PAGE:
Not widespread and relegated to the upperclass. Also, despite some impressive unitary achievements, Egypt is not advanced civilization by any standards we’d use today.

    Islam in the Middle Ages?

    Islam was not advanced at all. What you had was a tightly knit warrior caste that conquered sendentary people’s and then appropriated their achievements under the banner of Islam.

    Ming China?

    Relegated to the upperclass. Not widespread at all. Also, it produced slavery, as you have to find something to do with the men who no longer can find wives. (btw, slavery will always accompany polygyny for this reason). So, now you’re de facto defending slavery. Great

    Mormon Utah?

    Silly, girl, the Mormons (I have a lot of mormon ancestry) were only polygynous for a short time. But this claim is silly given that the Mormons were completely immersed in a society that was otherwise monogamous, Protestant America, and for the short time they were polygamous lived on the legacy of that civilization.

    Today the Mormons are functionally indistinct from New England Puritans.

    Havelock Ellis?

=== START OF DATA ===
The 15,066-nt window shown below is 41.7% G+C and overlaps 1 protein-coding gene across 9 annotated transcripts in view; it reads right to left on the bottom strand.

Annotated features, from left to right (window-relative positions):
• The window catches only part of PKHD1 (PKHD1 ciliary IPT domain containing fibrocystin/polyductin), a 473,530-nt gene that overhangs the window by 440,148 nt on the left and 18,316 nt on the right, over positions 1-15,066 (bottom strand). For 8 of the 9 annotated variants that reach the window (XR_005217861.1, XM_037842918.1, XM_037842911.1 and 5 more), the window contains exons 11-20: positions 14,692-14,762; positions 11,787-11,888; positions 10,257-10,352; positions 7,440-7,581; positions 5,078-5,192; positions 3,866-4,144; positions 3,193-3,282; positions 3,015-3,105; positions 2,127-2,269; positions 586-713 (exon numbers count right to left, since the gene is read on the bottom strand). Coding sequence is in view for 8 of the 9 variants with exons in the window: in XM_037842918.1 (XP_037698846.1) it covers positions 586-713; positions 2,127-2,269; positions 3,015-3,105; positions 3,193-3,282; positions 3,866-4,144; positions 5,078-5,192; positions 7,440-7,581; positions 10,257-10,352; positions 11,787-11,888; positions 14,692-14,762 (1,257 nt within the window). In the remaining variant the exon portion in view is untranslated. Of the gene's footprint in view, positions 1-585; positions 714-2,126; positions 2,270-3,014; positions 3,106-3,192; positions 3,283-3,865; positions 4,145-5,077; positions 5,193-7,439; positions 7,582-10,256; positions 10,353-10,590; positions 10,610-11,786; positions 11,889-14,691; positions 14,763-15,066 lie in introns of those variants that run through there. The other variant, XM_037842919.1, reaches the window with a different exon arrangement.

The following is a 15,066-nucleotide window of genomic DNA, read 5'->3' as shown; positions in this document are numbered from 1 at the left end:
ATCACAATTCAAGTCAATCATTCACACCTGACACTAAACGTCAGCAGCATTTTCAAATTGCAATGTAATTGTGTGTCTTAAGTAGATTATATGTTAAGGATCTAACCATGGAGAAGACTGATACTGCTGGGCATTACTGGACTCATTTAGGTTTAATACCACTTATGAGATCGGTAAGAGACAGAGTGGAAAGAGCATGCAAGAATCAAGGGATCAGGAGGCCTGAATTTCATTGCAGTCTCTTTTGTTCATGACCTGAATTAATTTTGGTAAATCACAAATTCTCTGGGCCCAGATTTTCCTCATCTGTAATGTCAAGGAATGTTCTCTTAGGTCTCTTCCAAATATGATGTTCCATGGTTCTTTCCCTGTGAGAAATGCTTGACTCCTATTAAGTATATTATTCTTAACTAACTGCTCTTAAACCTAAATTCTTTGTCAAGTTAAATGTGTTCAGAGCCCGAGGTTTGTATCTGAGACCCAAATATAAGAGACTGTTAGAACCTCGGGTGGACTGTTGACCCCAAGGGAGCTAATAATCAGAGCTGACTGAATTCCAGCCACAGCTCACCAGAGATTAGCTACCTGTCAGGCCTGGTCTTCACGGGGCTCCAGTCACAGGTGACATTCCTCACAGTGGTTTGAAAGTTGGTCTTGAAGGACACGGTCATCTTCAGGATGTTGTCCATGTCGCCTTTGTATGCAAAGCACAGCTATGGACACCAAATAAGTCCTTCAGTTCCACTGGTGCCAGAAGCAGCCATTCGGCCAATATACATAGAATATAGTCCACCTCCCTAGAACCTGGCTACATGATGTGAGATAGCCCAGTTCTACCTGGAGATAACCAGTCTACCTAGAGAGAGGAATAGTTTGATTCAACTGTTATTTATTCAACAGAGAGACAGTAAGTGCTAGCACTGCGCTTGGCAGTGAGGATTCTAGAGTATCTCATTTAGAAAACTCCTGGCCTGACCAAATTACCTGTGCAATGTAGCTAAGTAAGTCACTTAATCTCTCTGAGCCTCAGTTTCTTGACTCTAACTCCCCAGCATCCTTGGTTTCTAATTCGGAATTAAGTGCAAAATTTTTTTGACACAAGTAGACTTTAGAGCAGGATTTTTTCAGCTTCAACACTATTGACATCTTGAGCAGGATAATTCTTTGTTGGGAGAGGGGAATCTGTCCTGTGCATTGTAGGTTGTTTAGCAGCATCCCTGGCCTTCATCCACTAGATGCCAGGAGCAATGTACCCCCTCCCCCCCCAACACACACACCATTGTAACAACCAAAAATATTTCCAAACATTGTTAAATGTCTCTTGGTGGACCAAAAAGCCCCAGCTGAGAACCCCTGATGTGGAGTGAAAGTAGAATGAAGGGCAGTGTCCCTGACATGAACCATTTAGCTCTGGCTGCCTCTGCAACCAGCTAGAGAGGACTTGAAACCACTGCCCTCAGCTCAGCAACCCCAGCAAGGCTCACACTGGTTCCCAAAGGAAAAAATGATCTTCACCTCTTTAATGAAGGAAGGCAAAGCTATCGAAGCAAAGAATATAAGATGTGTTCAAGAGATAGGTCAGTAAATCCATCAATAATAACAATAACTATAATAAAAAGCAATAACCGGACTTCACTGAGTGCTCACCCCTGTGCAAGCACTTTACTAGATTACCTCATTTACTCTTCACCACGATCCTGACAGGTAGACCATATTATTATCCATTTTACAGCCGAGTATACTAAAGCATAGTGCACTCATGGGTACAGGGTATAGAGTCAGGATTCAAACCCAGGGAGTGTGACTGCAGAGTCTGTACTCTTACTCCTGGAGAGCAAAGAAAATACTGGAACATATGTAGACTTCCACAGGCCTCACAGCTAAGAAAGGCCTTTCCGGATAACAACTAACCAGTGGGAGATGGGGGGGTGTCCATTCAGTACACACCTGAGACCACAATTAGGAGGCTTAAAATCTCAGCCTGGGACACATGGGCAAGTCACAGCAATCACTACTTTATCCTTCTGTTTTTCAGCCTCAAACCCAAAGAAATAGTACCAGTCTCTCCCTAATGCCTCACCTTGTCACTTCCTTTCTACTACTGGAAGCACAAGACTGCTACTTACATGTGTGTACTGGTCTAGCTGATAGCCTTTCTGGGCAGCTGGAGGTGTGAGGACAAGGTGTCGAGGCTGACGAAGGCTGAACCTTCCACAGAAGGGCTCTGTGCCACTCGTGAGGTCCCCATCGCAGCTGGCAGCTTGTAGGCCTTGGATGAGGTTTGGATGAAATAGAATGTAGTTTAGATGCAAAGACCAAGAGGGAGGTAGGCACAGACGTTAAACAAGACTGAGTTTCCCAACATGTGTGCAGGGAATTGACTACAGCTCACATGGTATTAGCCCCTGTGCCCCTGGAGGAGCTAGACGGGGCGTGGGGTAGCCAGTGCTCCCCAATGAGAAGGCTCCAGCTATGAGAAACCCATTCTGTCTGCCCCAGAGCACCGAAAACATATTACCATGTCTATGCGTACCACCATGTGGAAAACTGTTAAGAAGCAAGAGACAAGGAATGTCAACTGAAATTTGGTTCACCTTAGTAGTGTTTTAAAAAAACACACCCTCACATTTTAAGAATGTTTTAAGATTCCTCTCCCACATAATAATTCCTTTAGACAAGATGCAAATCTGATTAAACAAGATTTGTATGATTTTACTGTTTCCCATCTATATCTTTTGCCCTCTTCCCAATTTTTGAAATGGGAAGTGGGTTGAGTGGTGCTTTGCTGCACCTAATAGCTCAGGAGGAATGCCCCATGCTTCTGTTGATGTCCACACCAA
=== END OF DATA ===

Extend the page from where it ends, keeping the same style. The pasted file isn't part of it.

This is the name of one person, and not a complete civilization, so you’ll have to be more explicit here.

    `I’m not saying it’s illegitimate to raise questions about human variation; I’m saying that unacknowledged agendas are illegitimate science and become bad science and that’s what the eugenic society members are doing – now. I’m saying that Burt the fraud, a eugenic society member, went undetected by his fellow eugenic society member, Arthur Jensen. I’m saying that von Verschuer, Josef Mengele’s mentor, was a foreign member of the American Eugenics Society in the Fifties. I’m saying that a group which could not detect the biggest scientific fraud of the Twentieth Century or the presence of Josef Mengele’s mentor among them is now claiming that sub-Saharan Africans have an average IQ of 70. People who live in glass houses …

    You are engaging in several fallacies here, and I’ll just point out the genetic fallacy. Even if Burt was a fraud (that is actually open to serious debate) and Verscuer had ties to Mengele says nothing about the actual validity of studying differences between populations.

    That’s how I see it. It varies from what Asher thinks.

    What you “see” is irrelevant, because you’re not even attempting to explain the patterns we see in human behavior. We see massive differences in outcomes between both individuals and between different populations groups, but since we can’t create replicable experiments we can’t explain them at all in naturalistic, cause and effect terms. The reasons will forever remain a mystery because your premise is that all real knowledge must be capable of being replicated in a lab.

    “Replicable experiments” cuts off the entirety of human behavior to scientific research, if that were the standard. Thankfully, it is not.

  75. #75 Brad
    December 10, 2008